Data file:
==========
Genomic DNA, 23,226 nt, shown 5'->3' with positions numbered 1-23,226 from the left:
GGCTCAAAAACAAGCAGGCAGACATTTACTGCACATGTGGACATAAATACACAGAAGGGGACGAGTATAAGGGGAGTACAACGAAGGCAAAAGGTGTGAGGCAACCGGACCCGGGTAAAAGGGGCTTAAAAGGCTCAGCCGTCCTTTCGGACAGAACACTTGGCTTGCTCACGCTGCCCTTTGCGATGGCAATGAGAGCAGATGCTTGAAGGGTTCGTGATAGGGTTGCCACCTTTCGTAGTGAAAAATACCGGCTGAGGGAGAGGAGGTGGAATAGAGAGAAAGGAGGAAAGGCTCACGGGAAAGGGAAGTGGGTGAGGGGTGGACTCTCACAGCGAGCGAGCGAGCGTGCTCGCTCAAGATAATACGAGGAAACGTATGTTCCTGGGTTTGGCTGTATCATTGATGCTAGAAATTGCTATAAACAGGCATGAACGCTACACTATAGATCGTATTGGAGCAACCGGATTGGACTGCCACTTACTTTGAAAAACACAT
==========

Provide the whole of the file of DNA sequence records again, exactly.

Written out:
Genomic DNA, 23,226 nt, shown 5'->3' with positions numbered 1-23,226 from the left:
GGCTCAAAAACAAGCAGGCAGACATTTACTGCACATGTGGACATAAATACACAGAAGGGGACGAGTATAAGGGGAGTACAACGAAGGCAAAAGGTGTGAGGCAACCGGACCCGGGTAAAAGGGGCTTAAAAGGCTCAGCCGTCCTTTCGGACAGAACACTTGGCTTGCTCACGCTGCCCTTTGCGATGGCAATGAGAGCAGATGCTTGAAGGGTTCGTGATAGGGTTGCCACCTTTCGTAGTGAAAAATACCGGCTGAGGGAGAGGAGGTGGAATAGAGAGAAAGGAGGAAAGGCTCACGGGAAAGGGAAGTGGGTGAGGGGTGGACTCTCACAGCGAGCGAGCGAGCGTGCTCGCTCAAGATAATACGAGGAAACGTATGTTCCTGGGTTTGGCTGTATCATTGATGCTAGAAATTGCTATAAACAGGCATGAACGCTACACTATAGATCGTATTGGAGCAACCGGATTGGACTGCCACTTACTTTGAAAAACACAT